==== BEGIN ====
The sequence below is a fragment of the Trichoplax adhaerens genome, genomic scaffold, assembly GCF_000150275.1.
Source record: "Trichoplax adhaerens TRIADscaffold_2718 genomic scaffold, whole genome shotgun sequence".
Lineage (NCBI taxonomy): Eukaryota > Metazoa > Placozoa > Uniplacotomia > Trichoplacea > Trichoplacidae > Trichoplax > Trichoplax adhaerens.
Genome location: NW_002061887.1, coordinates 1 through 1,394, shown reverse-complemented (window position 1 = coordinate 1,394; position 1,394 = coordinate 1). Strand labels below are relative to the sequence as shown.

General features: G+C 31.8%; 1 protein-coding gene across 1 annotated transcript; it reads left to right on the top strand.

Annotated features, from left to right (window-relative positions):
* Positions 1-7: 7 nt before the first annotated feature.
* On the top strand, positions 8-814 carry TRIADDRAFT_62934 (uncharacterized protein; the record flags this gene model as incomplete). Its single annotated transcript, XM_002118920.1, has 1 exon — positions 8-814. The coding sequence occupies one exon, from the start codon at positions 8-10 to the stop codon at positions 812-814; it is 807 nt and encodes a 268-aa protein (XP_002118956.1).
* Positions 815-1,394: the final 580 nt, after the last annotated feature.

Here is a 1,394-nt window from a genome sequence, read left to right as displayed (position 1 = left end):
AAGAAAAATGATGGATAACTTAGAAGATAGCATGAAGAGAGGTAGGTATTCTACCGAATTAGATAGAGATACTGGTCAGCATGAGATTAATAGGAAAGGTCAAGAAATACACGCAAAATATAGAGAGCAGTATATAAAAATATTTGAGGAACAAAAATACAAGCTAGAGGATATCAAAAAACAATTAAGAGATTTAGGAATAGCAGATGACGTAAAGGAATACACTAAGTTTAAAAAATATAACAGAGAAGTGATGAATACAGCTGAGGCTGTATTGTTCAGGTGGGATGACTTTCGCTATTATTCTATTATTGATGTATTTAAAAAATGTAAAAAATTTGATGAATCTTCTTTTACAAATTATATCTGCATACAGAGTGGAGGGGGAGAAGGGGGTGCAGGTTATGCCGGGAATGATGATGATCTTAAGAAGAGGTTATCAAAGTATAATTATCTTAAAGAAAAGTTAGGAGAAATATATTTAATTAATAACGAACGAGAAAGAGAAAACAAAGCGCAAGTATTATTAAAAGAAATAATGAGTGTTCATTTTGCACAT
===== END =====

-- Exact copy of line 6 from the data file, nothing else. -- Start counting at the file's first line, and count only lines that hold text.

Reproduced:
Annotated features, from left to right (window-relative positions):